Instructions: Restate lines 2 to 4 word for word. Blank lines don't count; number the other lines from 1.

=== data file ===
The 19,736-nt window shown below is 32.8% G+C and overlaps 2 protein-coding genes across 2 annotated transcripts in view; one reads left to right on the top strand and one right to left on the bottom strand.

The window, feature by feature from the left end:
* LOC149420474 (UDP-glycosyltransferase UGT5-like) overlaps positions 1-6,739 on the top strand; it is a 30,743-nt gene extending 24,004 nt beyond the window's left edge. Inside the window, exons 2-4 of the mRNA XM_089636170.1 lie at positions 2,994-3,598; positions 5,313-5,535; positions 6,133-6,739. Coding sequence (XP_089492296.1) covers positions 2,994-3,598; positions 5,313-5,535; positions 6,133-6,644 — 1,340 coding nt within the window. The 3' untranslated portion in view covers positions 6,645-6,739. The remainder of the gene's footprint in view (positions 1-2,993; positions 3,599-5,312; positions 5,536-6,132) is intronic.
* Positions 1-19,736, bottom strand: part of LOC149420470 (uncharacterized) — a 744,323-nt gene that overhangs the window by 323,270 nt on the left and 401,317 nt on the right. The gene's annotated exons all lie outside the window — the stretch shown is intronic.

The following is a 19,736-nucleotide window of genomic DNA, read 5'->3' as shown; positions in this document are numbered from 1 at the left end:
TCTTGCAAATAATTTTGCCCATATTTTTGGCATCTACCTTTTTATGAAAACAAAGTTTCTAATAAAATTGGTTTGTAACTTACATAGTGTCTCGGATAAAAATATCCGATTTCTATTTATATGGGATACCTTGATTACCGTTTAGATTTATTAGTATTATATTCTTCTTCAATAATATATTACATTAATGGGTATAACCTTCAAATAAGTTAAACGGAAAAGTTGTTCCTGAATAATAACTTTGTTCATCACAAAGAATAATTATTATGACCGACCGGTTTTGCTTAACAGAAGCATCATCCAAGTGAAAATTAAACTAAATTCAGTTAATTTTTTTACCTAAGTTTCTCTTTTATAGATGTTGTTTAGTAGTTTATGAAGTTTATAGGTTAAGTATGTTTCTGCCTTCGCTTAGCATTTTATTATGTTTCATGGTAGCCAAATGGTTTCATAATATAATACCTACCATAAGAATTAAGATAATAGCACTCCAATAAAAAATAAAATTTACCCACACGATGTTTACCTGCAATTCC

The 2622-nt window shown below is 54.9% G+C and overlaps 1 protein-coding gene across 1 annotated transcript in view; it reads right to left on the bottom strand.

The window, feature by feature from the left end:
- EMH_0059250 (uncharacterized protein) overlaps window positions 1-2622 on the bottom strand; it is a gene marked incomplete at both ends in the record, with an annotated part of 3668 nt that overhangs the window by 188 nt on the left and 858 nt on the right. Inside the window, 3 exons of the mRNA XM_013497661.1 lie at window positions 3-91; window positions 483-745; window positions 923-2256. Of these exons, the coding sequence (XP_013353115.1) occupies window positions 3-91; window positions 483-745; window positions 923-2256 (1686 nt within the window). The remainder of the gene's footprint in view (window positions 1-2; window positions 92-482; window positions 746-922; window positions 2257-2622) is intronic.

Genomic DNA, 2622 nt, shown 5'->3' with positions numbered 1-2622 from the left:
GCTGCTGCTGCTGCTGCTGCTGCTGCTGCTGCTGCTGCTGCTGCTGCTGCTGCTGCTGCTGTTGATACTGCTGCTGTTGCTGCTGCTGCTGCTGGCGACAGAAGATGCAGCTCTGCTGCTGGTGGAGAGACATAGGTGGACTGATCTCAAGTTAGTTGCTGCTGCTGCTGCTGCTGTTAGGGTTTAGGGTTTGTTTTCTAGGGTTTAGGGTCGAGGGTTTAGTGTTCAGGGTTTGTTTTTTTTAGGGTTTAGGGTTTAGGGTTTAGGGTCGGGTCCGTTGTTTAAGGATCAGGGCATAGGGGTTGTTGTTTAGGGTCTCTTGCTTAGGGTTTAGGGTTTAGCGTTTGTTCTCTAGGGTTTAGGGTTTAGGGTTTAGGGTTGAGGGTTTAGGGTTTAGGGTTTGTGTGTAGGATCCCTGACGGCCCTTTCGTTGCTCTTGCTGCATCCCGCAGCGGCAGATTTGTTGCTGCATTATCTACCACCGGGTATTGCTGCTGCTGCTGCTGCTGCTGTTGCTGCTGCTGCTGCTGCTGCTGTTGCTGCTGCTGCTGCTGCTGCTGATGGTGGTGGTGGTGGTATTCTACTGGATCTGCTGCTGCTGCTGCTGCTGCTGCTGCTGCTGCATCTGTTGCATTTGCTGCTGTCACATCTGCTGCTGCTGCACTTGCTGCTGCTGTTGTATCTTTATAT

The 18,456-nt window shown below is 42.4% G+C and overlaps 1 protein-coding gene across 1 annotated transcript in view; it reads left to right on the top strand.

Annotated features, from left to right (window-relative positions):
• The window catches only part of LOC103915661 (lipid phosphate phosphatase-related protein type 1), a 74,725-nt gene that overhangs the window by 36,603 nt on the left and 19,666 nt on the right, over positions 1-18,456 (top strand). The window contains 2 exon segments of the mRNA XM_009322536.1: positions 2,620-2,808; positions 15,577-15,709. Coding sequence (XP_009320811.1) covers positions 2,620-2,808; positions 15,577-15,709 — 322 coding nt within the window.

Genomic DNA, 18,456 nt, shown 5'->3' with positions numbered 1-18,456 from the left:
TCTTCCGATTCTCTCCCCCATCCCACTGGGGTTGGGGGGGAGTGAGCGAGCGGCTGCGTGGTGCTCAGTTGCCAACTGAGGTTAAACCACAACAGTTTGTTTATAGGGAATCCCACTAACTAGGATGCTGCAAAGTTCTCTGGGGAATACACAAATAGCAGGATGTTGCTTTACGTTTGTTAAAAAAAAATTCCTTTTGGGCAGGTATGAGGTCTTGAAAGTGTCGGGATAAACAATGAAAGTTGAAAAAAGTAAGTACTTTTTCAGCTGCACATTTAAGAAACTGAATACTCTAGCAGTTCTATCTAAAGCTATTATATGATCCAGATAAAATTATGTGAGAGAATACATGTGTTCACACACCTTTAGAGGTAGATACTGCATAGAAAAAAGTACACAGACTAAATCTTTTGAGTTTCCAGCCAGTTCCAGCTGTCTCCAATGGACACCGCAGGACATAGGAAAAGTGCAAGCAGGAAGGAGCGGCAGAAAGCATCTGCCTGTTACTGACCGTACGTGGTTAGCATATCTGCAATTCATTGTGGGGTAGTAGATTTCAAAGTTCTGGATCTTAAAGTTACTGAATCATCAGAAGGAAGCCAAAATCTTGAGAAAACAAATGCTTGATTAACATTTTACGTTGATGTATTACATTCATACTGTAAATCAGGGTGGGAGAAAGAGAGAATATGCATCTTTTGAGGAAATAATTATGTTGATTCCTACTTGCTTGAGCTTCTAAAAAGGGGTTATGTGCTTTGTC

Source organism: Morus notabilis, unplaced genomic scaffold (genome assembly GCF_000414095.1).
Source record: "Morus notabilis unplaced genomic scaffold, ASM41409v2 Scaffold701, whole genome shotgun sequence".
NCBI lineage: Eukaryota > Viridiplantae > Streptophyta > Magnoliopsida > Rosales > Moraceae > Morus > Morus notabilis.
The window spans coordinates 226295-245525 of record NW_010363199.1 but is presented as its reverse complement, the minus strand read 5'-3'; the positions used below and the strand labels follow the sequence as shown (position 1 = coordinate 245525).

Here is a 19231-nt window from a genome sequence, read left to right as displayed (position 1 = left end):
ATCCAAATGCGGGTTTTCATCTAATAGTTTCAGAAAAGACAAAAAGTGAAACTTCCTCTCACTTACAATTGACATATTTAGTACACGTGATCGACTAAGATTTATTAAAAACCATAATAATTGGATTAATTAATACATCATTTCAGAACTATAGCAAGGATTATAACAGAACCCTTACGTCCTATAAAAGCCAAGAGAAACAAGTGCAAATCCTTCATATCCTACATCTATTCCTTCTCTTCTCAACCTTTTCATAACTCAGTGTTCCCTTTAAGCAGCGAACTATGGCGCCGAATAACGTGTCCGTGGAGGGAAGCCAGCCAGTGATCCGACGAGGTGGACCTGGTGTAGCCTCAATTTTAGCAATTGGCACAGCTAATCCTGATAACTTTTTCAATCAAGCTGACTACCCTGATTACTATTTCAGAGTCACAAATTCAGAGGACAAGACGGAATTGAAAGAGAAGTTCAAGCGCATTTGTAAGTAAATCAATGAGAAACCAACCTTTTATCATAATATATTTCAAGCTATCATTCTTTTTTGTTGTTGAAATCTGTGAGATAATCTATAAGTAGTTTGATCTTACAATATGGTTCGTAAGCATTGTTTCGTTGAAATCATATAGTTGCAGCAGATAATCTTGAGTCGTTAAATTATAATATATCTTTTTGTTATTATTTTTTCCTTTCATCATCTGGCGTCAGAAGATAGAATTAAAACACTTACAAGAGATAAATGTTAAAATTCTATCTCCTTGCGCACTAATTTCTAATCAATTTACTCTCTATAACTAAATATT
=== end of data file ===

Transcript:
The window, feature by feature from the left end:
* LOC149420474 (UDP-glycosyltransferase UGT5-like) overlaps positions 1-6,739 on the top strand; it is a 30,743-nt gene extending 24,004 nt beyond the window's left edge. Inside the window, exons 2-4 of the mRNA XM_089636170.1 lie at positions 2,994-3,598; positions 5,313-5,535; positions 6,133-6,739. Coding sequence (XP_089492296.1) covers positions 2,994-3,598; positions 5,313-5,535; positions 6,133-6,644 — 1,340 coding nt within the window. The 3' untranslated portion in view covers positions 6,645-6,739. The remainder of the gene's footprint in view (positions 1-2,993; positions 3,599-5,312; positions 5,536-6,132) is intronic.
* Positions 1-19,736, bottom strand: part of LOC149420470 (uncharacterized) — a 744,323-nt gene that overhangs the window by 323,270 nt on the left and 401,317 nt on the right. The gene's annotated exons all lie outside the window — the stretch shown is intronic.